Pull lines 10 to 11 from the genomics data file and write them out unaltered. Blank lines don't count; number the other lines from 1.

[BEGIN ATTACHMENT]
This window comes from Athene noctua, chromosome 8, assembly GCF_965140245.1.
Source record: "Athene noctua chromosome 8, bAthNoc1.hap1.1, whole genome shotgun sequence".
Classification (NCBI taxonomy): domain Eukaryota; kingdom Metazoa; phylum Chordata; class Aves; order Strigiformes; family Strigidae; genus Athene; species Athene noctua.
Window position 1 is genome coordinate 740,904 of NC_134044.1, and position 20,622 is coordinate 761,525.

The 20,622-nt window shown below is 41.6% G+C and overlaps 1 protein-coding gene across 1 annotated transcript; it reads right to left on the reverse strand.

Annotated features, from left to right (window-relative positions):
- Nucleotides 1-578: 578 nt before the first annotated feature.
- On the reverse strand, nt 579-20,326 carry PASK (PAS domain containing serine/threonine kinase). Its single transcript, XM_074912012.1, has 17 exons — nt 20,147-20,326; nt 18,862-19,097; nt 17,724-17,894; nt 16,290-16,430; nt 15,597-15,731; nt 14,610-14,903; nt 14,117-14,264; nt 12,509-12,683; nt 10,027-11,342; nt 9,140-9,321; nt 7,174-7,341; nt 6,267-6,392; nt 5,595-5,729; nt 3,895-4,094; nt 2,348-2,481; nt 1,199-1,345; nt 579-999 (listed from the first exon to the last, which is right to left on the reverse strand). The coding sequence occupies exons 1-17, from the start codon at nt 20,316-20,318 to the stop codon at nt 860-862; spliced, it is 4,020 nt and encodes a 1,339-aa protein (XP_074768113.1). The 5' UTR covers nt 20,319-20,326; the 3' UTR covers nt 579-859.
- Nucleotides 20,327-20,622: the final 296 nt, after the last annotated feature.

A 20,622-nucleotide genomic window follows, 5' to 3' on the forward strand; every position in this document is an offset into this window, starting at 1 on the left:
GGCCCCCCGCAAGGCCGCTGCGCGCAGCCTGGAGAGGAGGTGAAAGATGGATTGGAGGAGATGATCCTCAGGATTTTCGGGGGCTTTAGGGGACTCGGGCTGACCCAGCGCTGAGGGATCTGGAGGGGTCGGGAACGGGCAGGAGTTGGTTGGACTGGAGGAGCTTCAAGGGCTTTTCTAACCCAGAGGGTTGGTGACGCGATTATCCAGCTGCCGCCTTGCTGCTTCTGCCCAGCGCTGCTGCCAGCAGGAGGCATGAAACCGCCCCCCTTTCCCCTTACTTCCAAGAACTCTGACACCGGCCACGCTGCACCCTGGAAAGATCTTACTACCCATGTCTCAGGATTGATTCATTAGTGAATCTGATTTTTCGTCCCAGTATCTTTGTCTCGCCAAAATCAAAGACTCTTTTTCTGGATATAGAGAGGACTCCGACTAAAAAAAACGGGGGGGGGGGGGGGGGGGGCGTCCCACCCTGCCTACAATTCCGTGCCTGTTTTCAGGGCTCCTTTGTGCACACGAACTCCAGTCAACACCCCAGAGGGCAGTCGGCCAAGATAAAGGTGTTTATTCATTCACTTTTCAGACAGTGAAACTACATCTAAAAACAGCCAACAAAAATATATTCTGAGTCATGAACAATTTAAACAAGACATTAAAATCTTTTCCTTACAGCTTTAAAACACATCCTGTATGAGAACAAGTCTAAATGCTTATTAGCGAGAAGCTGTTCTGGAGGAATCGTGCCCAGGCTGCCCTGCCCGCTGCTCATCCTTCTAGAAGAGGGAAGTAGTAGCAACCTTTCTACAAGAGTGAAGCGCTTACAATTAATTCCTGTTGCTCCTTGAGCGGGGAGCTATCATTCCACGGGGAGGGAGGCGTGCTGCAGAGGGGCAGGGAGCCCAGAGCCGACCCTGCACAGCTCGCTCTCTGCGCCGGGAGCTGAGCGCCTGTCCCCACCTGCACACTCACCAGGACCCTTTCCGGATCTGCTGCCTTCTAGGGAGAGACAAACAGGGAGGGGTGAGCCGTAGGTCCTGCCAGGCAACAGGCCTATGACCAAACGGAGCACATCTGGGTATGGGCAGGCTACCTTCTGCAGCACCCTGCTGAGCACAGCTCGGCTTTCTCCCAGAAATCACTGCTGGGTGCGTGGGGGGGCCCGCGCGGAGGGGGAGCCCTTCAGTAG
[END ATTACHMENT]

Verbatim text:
A 20,622-nucleotide genomic window follows, 5' to 3' on the forward strand; every position in this document is an offset into this window, starting at 1 on the left:
GGCCCCCCGCAAGGCCGCTGCGCGCAGCCTGGAGAGGAGGTGAAAGATGGATTGGAGGAGATGATCCTCAGGATTTTCGGGGGCTTTAGGGGACTCGGGCTGACCCAGCGCTGAGGGATCTGGAGGGGTCGGGAACGGGCAGGAGTTGGTTGGACTGGAGGAGCTTCAAGGGCTTTTCTAACCCAGAGGGTTGGTGACGCGATTATCCAGCTGCCGCCTTGCTGCTTCTGCCCAGCGCTGCTGCCAGCAGGAGGCATGAAACCGCCCCCCTTTCCCCTTACTTCCAAGAACTCTGACACCGGCCACGCTGCACCCTGGAAAGATCTTACTACCCATGTCTCAGGATTGATTCATTAGTGAATCTGATTTTTCGTCCCAGTATCTTTGTCTCGCCAAAATCAAAGACTCTTTTTCTGGATATAGAGAGGACTCCGACTAAAAAAAACGGGGGGGGGGGGGGGGGGGGCGTCCCACCCTGCCTACAATTCCGTGCCTGTTTTCAGGGCTCCTTTGTGCACACGAACTCCAGTCAACACCCCAGAGGGCAGTCGGCCAAGATAAAGGTGTTTATTCATTCACTTTTCAGACAGTGAAACTACATCTAAAAACAGCCAACAAAAATATATTCTGAGTCATGAACAATTTAAACAAGACATTAAAATCTTTTCCTTACAGCTTTAAAACACATCCTGTATGAGAACAAGTCTAAATGCTTATTAGCGAGAAGCTGTTCTGGAGGAATCGTGCCCAGGCTGCCCTGCCCGCTGCTCATCCTTCTAGAAGAGGGAAGTAGTAGCAACCTTTCTACAAGAGTGAAGCGCTTACAATTAATTCCTGTTGCTCCTTGAGCGGGGAGCTATCATTCCACGGGGAGGGAGGCGTGCTGCAGAGGGGCAGGGAGCCCAGAGCCGACCCTGCACAGCTCGCTCTCTGCGCCGGGAGCTGAGCGCCTGTCCCCACCTGCACACTCACCAGGACCCTTTCCGGATCTGCTGCCTTCTAGGGAGAGACAAACAGGGAGGGGTGAGCCGTAGGTCCTGCCAGGCAACAGGCCTATGACCAAACGGAGCACATCTGGGTATGGGCAGGCTACCTTCTGCAGCACCCTGCTGAGCACAGCTCGGCTTTCTCCCAGAAATCACTGCTGGGTGCGTGGGGGGGCCCGCGCGGAGGGGGAGCCCTTCAGTAG